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Massillon’s heritage can be separated into a regional triptych. Originating from three distinct communities, today’s Massillon was incorporated into a functioning city in 1853—one centered around industry, religion and its unique heritage.

As part of a government surveying crew, William Henry noted the potential of the land along the Tuscarawas River. In 1808, he purchased property on the west side of the river, but he waited until 1831 to found his town of West Massillon.

Thomas and Charity Rotch, prominent New Englanders, came to this area in 1811 to escape the harsh North Atlantic coastal climate. They would have settled farther south, but their Quaker convictions prevented them from living in a slave state. In 1812, Thomas Rotch founded the village of Kendal (now part of northeast Massillon) and attracted many of his seafaring friends from the Nantucket area to his village when the War of 1812 stagnated shipping. Rotch raised Merino sheep and built a mill along the banks of Sippo Creek to process their fine wool.

James Duncan arrived in Kendal, having left life at sea, and engaged in several entrepreneurial efforts before 1826, when he founded the town of Massillon two miles to the southwest on the east bank of the Tuscarawas River. He built mills along Sippo Creek. His greatest contributions to his new town were persuading the State to route the Ohio and Erie Canal through his land and rerouting the east-west State road (which became the Lincoln Highway) along Main Street, now Lincoln Way.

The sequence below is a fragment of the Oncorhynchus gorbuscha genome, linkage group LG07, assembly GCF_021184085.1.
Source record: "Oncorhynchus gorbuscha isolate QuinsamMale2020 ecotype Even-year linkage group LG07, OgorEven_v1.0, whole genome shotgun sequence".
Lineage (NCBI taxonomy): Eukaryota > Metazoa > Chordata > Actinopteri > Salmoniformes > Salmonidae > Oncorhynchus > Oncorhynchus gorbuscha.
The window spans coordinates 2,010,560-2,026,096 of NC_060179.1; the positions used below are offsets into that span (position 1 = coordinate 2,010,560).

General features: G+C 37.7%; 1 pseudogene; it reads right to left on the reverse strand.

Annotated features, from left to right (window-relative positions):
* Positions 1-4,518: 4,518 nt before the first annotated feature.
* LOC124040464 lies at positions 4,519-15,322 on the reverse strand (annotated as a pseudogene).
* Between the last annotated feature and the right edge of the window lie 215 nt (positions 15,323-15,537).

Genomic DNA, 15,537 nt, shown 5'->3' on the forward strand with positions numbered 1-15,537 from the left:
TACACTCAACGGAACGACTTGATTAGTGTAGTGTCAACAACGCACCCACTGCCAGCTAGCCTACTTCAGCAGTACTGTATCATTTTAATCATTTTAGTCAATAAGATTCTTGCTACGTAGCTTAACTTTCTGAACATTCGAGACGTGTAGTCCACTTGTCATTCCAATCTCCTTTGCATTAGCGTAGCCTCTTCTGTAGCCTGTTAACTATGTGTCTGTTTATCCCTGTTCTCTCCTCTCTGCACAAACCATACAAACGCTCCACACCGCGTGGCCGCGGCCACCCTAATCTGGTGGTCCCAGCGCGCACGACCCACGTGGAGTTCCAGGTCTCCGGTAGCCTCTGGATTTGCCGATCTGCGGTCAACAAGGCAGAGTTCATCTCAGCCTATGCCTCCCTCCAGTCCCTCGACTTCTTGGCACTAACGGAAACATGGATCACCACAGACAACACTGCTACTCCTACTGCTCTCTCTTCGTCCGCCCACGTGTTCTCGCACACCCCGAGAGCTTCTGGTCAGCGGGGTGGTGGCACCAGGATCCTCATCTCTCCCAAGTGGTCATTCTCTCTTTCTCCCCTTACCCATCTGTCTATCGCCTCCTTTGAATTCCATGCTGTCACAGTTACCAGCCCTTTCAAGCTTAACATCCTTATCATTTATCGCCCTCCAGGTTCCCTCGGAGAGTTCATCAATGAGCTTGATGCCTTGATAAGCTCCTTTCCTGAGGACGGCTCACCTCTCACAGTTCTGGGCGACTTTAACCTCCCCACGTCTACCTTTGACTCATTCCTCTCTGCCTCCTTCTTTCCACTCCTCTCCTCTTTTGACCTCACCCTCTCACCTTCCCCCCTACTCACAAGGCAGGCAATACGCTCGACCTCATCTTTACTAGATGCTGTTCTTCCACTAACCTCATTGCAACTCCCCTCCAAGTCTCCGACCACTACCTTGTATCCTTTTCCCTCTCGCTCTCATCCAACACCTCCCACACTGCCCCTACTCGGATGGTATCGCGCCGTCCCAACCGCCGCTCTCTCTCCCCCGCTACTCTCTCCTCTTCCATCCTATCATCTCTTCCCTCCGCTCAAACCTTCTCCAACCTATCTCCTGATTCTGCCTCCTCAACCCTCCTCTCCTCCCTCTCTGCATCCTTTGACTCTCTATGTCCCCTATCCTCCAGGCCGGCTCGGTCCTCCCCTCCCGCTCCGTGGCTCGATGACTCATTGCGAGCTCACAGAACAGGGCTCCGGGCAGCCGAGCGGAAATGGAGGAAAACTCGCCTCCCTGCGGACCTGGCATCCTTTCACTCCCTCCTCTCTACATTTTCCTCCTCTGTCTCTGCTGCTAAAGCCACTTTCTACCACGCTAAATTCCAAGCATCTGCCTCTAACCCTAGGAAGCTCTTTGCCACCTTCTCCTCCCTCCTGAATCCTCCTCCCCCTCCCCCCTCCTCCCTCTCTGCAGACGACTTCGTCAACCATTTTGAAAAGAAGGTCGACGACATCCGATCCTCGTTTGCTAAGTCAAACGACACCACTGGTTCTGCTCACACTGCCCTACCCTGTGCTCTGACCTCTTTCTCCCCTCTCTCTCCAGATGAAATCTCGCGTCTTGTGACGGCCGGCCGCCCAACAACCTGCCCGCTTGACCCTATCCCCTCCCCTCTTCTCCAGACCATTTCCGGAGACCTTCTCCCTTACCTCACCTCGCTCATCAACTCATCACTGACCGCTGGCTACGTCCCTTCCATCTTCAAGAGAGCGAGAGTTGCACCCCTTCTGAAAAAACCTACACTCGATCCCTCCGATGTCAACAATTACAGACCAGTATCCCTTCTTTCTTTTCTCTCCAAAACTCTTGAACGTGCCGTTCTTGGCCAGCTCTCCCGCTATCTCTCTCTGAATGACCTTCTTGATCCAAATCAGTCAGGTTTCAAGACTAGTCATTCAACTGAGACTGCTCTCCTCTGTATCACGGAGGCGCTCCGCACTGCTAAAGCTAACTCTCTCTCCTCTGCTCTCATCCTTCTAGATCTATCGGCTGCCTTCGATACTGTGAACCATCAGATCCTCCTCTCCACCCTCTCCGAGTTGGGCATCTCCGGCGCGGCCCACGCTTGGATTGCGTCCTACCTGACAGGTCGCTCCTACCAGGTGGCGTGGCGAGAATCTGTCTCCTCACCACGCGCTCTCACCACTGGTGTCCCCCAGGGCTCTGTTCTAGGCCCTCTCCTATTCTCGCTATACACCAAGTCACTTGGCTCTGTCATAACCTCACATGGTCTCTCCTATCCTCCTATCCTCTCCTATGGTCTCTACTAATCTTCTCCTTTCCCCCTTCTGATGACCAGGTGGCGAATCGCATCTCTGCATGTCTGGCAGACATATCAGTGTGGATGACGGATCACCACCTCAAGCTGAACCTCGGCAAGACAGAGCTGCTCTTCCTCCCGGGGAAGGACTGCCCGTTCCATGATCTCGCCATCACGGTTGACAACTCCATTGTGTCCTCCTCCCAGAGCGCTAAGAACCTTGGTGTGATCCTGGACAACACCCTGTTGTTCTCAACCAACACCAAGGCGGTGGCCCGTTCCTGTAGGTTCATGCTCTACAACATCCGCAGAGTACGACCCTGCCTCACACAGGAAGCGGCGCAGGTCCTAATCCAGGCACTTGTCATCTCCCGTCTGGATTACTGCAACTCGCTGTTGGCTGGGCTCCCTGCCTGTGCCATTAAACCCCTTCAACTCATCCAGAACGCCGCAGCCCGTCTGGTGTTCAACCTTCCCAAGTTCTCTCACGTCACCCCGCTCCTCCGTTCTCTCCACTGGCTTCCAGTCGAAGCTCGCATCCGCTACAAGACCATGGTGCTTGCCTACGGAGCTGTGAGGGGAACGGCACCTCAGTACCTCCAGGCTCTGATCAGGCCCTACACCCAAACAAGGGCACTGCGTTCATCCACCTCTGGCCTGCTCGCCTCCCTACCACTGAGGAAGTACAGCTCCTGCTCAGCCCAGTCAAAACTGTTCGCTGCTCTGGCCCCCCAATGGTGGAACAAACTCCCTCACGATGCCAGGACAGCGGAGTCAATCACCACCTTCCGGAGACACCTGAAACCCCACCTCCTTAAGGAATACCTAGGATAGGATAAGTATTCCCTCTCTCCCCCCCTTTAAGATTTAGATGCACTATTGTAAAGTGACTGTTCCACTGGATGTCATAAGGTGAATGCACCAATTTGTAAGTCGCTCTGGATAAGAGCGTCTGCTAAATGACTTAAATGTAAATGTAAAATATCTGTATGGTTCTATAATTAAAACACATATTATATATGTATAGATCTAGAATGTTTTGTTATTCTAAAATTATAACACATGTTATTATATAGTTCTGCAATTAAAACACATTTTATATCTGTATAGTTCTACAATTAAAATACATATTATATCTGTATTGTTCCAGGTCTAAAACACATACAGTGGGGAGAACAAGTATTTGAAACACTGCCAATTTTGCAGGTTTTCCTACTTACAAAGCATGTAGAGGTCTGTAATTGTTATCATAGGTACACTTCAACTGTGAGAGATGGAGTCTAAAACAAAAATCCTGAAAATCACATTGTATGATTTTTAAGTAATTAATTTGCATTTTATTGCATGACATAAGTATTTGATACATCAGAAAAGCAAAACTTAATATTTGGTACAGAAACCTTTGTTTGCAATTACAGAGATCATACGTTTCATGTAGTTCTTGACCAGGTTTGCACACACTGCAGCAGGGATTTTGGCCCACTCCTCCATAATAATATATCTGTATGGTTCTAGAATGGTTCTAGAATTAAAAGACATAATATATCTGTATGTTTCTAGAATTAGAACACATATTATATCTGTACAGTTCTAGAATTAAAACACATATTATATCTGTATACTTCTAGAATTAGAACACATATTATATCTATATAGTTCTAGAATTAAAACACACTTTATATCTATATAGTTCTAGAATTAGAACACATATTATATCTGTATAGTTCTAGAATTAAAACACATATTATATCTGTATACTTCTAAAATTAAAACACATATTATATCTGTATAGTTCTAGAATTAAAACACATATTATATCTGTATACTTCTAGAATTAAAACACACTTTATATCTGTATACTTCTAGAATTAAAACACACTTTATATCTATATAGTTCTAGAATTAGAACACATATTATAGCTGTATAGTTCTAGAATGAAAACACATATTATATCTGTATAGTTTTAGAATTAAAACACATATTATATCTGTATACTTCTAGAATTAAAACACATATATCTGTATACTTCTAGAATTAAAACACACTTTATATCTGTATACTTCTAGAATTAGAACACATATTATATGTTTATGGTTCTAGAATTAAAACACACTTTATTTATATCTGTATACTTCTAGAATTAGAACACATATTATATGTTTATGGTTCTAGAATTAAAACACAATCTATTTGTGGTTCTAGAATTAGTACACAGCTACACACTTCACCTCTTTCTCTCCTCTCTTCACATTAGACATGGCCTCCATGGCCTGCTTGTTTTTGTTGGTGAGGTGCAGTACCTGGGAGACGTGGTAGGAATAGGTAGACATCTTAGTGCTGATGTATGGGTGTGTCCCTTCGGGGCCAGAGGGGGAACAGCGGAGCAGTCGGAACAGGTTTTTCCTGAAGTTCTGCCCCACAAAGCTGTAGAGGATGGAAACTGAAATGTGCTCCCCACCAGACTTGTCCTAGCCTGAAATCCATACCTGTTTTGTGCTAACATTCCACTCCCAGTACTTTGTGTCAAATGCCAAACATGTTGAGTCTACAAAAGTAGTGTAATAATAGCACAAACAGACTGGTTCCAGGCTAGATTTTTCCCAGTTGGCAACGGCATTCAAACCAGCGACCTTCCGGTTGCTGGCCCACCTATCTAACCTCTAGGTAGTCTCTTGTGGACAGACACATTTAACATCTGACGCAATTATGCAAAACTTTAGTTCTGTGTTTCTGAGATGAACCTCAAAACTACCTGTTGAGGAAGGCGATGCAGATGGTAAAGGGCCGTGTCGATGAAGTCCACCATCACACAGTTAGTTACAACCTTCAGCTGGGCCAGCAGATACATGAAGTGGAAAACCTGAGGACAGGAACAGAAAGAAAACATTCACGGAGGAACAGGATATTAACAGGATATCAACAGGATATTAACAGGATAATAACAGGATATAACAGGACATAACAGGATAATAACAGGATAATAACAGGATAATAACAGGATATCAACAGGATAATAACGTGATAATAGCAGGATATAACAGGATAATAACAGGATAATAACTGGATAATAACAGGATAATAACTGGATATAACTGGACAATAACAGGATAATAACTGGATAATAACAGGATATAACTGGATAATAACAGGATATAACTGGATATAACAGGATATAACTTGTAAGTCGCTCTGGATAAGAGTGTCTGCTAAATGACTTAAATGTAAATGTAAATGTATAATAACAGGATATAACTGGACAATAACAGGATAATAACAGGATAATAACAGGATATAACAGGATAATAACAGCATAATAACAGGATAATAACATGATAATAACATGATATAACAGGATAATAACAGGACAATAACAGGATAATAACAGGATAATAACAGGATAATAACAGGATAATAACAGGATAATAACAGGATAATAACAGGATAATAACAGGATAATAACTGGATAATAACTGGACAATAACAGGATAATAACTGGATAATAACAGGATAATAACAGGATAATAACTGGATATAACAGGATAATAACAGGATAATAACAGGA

Named in remembrance of the French Bishop of Clermont, Jean-Baptiste Massillon, the city of Massillon was incorporated in 1853 from the three neighboring communities: Kendal, Massillon, and West Massillon. During the town’s 1926 centennial, two additional villages to the west, Brookfield and West Brookfield, became part of the town. By 1828, when canal boats first reached Massillon, the Wellman brothers had built a warehouse and offered cash for wheat. Farmers from miles around brought their crops to the booming Port of Massillon, which became known as “The Wheat City.” Just a quarter century later, the arrival of the railroad marked the end of the canal’s heyday, but it facilitated growth of the steam engine industry. Shipping machinery around the world, Russell & Company employed hundreds from 1842 until the early 1900s. Glassmaking added to Massillon’s industrial growth from 1880 into the early 1920s. Coal mining and quarrying flourished as well. By then, steel had become king. Its era lasted until the 1960s when a progressive group of community leaders formed the Massillon Development Foundation, eventually leading the community to today’s industrial diversification, thus softening the impact of the impending steel industry slump.

The flood control project of the 1940s allowed the town to overcome its worst obstacle: annual inundation of the downtown and industrial area. The resulting viaducts better linked the community, while grouping the railroads and eliminating grade crossings saved lives, and straightening and widening the Tuscarawas River averted future floods.

Against the industrial backdrop, downtown Massillon grew to include a bustling retail center, a fine opera house, a semi-pro baseball team, a professional football team, streetcars (later a city bus system), excellent schools with unrivaled football tradition and an inordinate number of churches.

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